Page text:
While there has not been as much developer-funded excavation as in some other parts of Scotland, several sites of key importance to our understanding of the periods in question have been excavated over the last 40 years, either as rescue or research projects. The rescue excavations carried out from 1982 to 2005 in the gravel quarry at Upper Largie highlighted the wealth of non-megalithic prehistoric monuments in this part of Kilmartin Glen, with finds including an Early Neolithic post-built cursus, a timber ‘avenue’, a timber circle, a Continental (arguably Dutch)-style Beaker grave and an Early Bronze Age grave yielding a unique, Irish-and-Yorkshire style of Food Vessel (Sheridan 2008; 2012b, Cook et al. 2010). And excavations in the quarry by Clare Ellis in November 2016 and February 2017 have produced a very important assemblage of early Grooved Ware – a rare discovery for this part of Scotland. Just outside Argyll and Bute, but geographically integral to our narrative, Alison Haggarty’s excavations on Machrie Moor, Arran (Haggarty 1991), revealed that this complex of stone circles had been preceded by a Late Neolithic timber circle associated with Grooved Ware pottery, and the current author was able to draw out the broader significance of these finds in terms of a southerly spread, from Orkney, of the use of this kind of circular monument and of Grooved Ware around the 30th century BC (Sheridan 2004a). Important information about prehistoric settlement and land use, particularly during the Bronze Age, was provided by Colin Burgess’ (and others’) excavation of an Early Bronze Age settlement at Kilellan on Islay (Ritchie 2005) and by John Barber’s excavations along a transect across part of Arran (Barber 1997). Barber’s work revealed the attempts made by prehistoric farmers to deal with the issue of peat expansion during a second millennium climatic downturn. Most recently, Oliver Harris’ excavation of the Cladh Andreis Clyde cairn, Ardnamurchan (Harris et al. 2014) and Vicki Cummings’ excavation of a Clyde cairn at Blasthill on the Kintyre peninsula – part of her and Gary Robinson’s broader research project, the Southern Kintyre Project– have produced some valuable new chronological data for this type of chamber tomb (Cummings and Robinson 2015a; 2015b), while the Forestry Commission recently commissioned a measured survey of the chamber tombs on its estates on Arran. Such work is relevant to the Clyde cairns of Argyll and Bute.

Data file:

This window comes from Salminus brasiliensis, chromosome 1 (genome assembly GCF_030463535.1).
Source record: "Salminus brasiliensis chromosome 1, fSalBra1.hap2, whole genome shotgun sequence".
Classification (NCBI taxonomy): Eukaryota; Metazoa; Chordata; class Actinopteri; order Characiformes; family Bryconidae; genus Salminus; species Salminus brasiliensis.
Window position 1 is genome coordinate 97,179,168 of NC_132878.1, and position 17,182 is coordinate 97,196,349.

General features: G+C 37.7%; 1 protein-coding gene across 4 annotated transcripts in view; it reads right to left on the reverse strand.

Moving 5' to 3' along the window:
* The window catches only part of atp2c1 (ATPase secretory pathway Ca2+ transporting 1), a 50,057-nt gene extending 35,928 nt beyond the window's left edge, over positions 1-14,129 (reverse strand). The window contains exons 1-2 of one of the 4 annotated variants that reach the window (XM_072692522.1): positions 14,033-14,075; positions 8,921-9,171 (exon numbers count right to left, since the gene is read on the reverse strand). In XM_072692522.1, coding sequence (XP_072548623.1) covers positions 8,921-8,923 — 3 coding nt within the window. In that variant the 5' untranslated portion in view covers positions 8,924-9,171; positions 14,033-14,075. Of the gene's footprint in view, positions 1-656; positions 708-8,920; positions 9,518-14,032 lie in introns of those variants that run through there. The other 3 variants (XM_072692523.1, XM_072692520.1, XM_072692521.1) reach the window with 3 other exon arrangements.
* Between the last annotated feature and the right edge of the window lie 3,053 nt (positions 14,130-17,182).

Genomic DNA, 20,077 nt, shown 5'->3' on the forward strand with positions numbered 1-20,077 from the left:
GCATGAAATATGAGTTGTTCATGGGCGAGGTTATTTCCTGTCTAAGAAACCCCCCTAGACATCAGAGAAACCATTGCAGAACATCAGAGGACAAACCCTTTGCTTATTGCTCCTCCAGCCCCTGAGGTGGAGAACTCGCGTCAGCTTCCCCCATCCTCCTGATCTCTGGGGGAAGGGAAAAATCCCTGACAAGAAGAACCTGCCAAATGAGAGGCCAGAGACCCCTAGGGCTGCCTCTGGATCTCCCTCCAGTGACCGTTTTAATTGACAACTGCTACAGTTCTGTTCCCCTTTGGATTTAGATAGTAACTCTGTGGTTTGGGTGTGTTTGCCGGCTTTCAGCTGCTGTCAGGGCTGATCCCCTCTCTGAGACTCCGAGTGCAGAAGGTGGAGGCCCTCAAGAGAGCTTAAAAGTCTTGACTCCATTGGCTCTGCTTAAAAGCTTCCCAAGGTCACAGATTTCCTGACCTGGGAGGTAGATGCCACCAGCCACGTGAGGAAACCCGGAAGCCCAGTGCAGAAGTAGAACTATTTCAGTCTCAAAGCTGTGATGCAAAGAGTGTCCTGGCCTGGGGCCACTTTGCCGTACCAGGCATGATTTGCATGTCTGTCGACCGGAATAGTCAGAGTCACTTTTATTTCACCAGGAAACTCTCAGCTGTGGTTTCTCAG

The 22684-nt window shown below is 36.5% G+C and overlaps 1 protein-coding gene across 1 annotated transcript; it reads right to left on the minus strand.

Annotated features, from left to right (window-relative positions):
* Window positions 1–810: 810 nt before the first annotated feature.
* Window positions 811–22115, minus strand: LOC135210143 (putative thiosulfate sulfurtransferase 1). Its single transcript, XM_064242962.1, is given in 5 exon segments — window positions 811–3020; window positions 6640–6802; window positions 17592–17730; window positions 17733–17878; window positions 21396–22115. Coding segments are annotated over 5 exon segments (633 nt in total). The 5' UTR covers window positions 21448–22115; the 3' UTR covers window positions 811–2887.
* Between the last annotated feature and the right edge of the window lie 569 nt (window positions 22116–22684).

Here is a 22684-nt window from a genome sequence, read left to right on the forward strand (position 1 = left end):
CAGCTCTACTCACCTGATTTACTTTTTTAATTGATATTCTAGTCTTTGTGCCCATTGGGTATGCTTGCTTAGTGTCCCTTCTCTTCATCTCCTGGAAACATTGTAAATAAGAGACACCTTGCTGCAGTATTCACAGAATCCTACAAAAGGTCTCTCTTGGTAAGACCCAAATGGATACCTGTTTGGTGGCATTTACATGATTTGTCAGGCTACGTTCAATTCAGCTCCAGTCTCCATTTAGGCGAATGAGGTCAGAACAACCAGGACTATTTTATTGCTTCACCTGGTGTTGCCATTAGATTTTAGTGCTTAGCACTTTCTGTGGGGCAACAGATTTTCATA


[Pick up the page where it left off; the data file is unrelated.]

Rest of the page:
In addition to the site- and area-based work mentioned above, there has been a considerable amount of research on the artefacts and human remains found in Argyll, some of it undertaken as part of more geographically-extensive corpora. Thus, for example, the small number of Early Neolithic axeheads of Alpine jadeitite found in Argyll (eg at Appin) have recently been analysed and published as part of a major international French-led research project, Projet JADE (Sheridan and Pailler 2012), while the similarly-rare, later Neolithic carved stone balls found in Argyll were listed in Dorothy Marshall’s nationwide corpus (Marshall 1977). Torben Ballin’s recent research on the use of Arran pitchstone (Ballin 2009) has documented the increase in its use and in the distribution of pitchstone artefacts during the Neolithic. The Beaker pottery of Argyll was covered in David Clarke’s nationwide corpus of funerary Beakers (Clarke 1970) and in Alex Gibson’s corresponding study of non-funerary Beakers (Gibson 1982); and the region’s Vase Urns and Collared Urns featured in the corpora by Trevor Cowie (1978) and Ian Longworth (1984; see also Waddell 1995 on Cordoned Urns). The Irish connections of many of Argyll’s Food Vessels were highlighted by Alison Young’s study of Tripartite Vase Food Vessels (Young 1951), and the daggers of Argyll (including an example with a gold pommel-band from Blackwaterfoot on Arran) were catalogued by Audrey Henshall (Henshall 1968) and Sabine Gerloff (Gerloff 1975; see Sheridan and Cowie 2003 for a more up-to-date distribution of Scottish dagger and knife-dagger graves). Needham and Cowie’s recent study of a probable representation of a halberd on a decorated slab from the Ri Cruin cist has discussed the significance of halberds more widely (Needham and Cowie 2012), and further discussion of the halberd hoard from Largiezean (alternative name Langalbuinoch, Kingarth) on Bute can be found in Sheridan’s review of the Chalcolithic and Bronze Age in Bute (Sheridan 2013). The Early Bronze Age jewellery of jet and jet-like materials is the subject of ongoing long-term nationwide research by the current author (eg Sheridan and Davis 1995; Sheridan 2013), while the Bronze Age gold finds of Argyll were dealt with in George Eogan’s corpus of Irish and British gold (Eogan 1994). The remarkable Late Bronze Age wooden figure found at Ballachulish featured in a broader study of prehistoric British wooden figures by Bryony Coles (Coles 1998), while the remarkable and very rare Late Bronze Age bronze flesh-hook from Inveraray was discussed in Stuart Needham’s and Sheridan Bowman’s study of this specific class of artefact (Needham and Bowman 2005). As for other artefact studies, Jack Scott, following Isla McInnes (1969), attempted to characterise the Neolithic pottery of this part of Scotland, coining the terms ‘Rothesay style’ (Scott 1977) and ‘Beacharra Ware’ (Scott 1964) for specific types of Early to Middle Neolithic pottery. (See also Sheridan 2003 for a more recent summary of the development of Neolithic pottery in western and south-west Scotland). Scott also discussed the distribution of imported Antrim flint, of porcellanite axeheads from Antrim and of tuff axeheads from Great Langdale in Argyll, comparing the pattern with that of Dumfries and Galloway (Scott 1969b). Further research into imports of Antrim flint, by Alan Saville, was triggered by the discovery of a large hoard at Auchenhoan in 1989 (Saville 1999).